Challenges remain for homeowners, buyers despite apparent BoC pause

Many borrowers are still grappling with mortgage costs that have soared over the last year

Challenges remain for homeowners, buyers despite apparent BoC pause

While the Bank of Canada’s seeming willingness to pause interest rate hikes for now has given some welcome relief to many borrowers in the Canadian mortgage market, these are still challenging times for homeowners and buyers.

Rates have spiked over the past year, affordability is still a significant obstacle to many would-be buyers, and inflation remains at an elevated level despite having ticked downwards in recent months.

Against that backdrop, one of the main questions borrowers are asking is whether their current mortgage arrangement can weather the turbulence ahead, or if it might be better to switch to another option, according to Matt Morrish (pictured), a British Columbia-based financial advisor at BlueShore Financial.

He told Canadian Mortgage Professional that with rates projected to start moving downwards again in the next year or so, many clients were weighing up whether they were able to ride out the economic storm until then.

“The main questions are revolving around what are expectations are for the rest of this year for mortgage rates,” he said. “Obviously, we don’t make the decisions, but we can certainly make educated predictions on where rates are going to go. It does seem like we’ve probably reached our peak, but coming out of 2022, we’ve seen what can happen, and so could rates go up again? Absolutely.

“But it does seem like maybe this is where we’ll plateau, and the expectation really is that rates will start to go down at the end of this year or early 2024. And I think that’s where a lot of people are trying to gauge what they can do now and if they just need to hold on a little bit longer, and then what are their options today to reduce the cost of their debt? And is it worth doing now, or 12 months from now?”

Read this article to know the mortgage rate forecast for 2024-2025 here.

The eternal question: fixed or variable?

As ever, the question of whether mortgage holders should opt for a fixed- or variable-rate product depends on their own circumstances, although Morrish said he was advising a majority of clients on variable rates not to convert into a fixed one.

That’s unless rate hikes have caused a great deal of stress and the borrower would prefer to lock in a greater degree of cost certainty in future, he said. “But overall in general, I think you might want to just start waiting it out.”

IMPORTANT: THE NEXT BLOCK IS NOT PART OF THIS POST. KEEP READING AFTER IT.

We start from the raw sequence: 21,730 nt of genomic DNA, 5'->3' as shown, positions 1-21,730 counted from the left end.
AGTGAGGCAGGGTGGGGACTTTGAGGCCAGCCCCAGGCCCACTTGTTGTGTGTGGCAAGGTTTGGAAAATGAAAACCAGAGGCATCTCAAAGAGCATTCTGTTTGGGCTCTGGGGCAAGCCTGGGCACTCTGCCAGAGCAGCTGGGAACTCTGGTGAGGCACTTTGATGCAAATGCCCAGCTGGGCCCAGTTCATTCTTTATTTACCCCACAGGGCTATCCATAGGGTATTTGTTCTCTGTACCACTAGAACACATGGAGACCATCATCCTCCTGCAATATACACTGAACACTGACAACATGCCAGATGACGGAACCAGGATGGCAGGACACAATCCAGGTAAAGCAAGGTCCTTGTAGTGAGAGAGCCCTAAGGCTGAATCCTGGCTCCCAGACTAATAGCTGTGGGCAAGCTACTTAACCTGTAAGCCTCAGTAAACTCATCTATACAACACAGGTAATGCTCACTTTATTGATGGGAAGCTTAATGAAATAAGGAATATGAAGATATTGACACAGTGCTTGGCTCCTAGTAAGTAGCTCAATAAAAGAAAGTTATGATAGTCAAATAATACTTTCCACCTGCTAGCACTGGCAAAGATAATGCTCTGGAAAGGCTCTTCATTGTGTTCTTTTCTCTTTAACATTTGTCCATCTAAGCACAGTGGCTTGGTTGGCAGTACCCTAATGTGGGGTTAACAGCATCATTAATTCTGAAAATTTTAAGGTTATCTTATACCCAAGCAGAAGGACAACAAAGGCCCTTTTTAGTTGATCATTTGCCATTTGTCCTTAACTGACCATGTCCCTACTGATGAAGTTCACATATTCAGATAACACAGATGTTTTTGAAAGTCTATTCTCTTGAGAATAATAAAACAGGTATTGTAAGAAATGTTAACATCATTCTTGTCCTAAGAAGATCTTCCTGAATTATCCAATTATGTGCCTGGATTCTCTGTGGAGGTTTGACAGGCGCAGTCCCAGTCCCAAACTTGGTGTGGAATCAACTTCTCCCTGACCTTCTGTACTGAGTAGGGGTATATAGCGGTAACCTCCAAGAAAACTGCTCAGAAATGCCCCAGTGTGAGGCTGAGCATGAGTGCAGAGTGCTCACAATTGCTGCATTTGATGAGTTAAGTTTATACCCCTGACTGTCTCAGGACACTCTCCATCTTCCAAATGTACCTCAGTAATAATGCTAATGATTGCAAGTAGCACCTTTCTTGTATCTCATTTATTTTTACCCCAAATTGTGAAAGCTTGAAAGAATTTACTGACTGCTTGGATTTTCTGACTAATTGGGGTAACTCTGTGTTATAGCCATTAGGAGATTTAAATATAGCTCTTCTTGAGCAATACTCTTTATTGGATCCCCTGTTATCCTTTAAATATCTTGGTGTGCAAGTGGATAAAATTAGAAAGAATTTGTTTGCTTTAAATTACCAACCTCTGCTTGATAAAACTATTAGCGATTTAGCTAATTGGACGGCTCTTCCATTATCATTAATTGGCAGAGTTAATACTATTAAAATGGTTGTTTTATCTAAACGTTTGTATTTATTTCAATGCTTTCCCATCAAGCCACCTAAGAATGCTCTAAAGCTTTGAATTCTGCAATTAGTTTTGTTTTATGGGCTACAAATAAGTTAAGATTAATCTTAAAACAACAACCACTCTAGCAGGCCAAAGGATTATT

Is the market getting calmer after the BoC’s latest announcement?

The news that the Bank of Canada appears to have reached the end of its cycle of rate hikes could add a modicum of calm to the housing market and economy – but plenty of borrowers are still reeling from the impact of those higher rates, according to Morrish.

“I think it’s definitely a welcome reprieve for anyone who has either a variable-rate mortgage or a home equity line of credit [HELOC],” he said. “However, I think at this point, we’ve already seen that a lot of people with these [loans] have had their payments increase substantially.

“And for those who’ve been able to weather the cashflow – sure, they’re paying more and that’s not ideal, but they’re probably going to be OK. But there is a group of people where this has put a real strain on their cashflow and tested their monthly ins and outs.”

That will cause a heightened risk of those individuals having to sell their home if they can’t find other sources of cashflow relief, Morrish said, in a climate that has swung away from a seller’s market. “So I think you’ll find two pockets where yes, there’ll be some stability, but you might have a little bit of volatility with those people who are maybe forced to sell,” he added.

While the market has remained cool at the beginning of the year, Morrish noted that preapprovals have seen a notable uptick in activity of late as buyers look to move ahead quickly when a purchase becomes possible.

“Preapprovals are still a great idea, but they’re waiting for more inventory and the right property as well as a good price,” he said. “So having that preapproval in place just makes that process smoother.”

What trends are you noticing in the opening months of 2023? Let us know in the comments section below.